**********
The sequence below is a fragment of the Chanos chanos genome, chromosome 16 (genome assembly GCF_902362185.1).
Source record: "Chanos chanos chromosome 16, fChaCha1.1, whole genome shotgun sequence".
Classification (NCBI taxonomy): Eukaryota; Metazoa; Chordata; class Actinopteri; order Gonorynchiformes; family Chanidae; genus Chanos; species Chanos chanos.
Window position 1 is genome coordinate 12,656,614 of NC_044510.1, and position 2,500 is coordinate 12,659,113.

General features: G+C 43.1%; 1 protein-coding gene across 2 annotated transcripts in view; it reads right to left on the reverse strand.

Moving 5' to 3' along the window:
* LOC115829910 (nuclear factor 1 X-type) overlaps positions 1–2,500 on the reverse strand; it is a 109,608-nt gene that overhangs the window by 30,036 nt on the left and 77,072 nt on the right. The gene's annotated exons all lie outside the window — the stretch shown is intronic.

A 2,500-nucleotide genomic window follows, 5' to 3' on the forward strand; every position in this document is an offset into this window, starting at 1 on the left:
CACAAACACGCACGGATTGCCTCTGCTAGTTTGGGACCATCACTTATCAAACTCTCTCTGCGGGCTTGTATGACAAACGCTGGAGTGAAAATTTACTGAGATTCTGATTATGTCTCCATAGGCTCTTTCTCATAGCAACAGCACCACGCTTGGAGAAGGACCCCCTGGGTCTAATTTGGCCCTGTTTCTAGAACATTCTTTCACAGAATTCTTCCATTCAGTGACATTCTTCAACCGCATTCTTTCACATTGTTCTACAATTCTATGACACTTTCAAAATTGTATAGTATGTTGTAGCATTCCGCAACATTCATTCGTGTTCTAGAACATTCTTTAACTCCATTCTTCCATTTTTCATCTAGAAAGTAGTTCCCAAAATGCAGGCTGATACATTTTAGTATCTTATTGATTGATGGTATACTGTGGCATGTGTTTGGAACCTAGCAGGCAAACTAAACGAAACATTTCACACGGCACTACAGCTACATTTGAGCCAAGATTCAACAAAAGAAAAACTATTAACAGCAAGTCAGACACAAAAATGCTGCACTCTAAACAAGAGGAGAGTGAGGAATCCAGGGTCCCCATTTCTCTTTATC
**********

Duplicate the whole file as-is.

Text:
The sequence below is a fragment of the Chanos chanos genome, chromosome 16 (genome assembly GCF_902362185.1).
Source record: "Chanos chanos chromosome 16, fChaCha1.1, whole genome shotgun sequence".
Classification (NCBI taxonomy): Eukaryota; Metazoa; Chordata; class Actinopteri; order Gonorynchiformes; family Chanidae; genus Chanos; species Chanos chanos.
Window position 1 is genome coordinate 12,656,614 of NC_044510.1, and position 2,500 is coordinate 12,659,113.

General features: G+C 43.1%; 1 protein-coding gene across 2 annotated transcripts in view; it reads right to left on the reverse strand.

Moving 5' to 3' along the window:
* LOC115829910 (nuclear factor 1 X-type) overlaps positions 1–2,500 on the reverse strand; it is a 109,608-nt gene that overhangs the window by 30,036 nt on the left and 77,072 nt on the right. The gene's annotated exons all lie outside the window — the stretch shown is intronic.

A 2,500-nucleotide genomic window follows, 5' to 3' on the forward strand; every position in this document is an offset into this window, starting at 1 on the left:
CACAAACACGCACGGATTGCCTCTGCTAGTTTGGGACCATCACTTATCAAACTCTCTCTGCGGGCTTGTATGACAAACGCTGGAGTGAAAATTTACTGAGATTCTGATTATGTCTCCATAGGCTCTTTCTCATAGCAACAGCACCACGCTTGGAGAAGGACCCCCTGGGTCTAATTTGGCCCTGTTTCTAGAACATTCTTTCACAGAATTCTTCCATTCAGTGACATTCTTCAACCGCATTCTTTCACATTGTTCTACAATTCTATGACACTTTCAAAATTGTATAGTATGTTGTAGCATTCCGCAACATTCATTCGTGTTCTAGAACATTCTTTAACTCCATTCTTCCATTTTTCATCTAGAAAGTAGTTCCCAAAATGCAGGCTGATACATTTTAGTATCTTATTGATTGATGGTATACTGTGGCATGTGTTTGGAACCTAGCAGGCAAACTAAACGAAACATTTCACACGGCACTACAGCTACATTTGAGCCAAGATTCAACAAAAGAAAAACTATTAACAGCAAGTCAGACACAAAAATGCTGCACTCTAAACAAGAGGAGAGTGAGGAATCCAGGGTCCCCATTTCTCTTTATC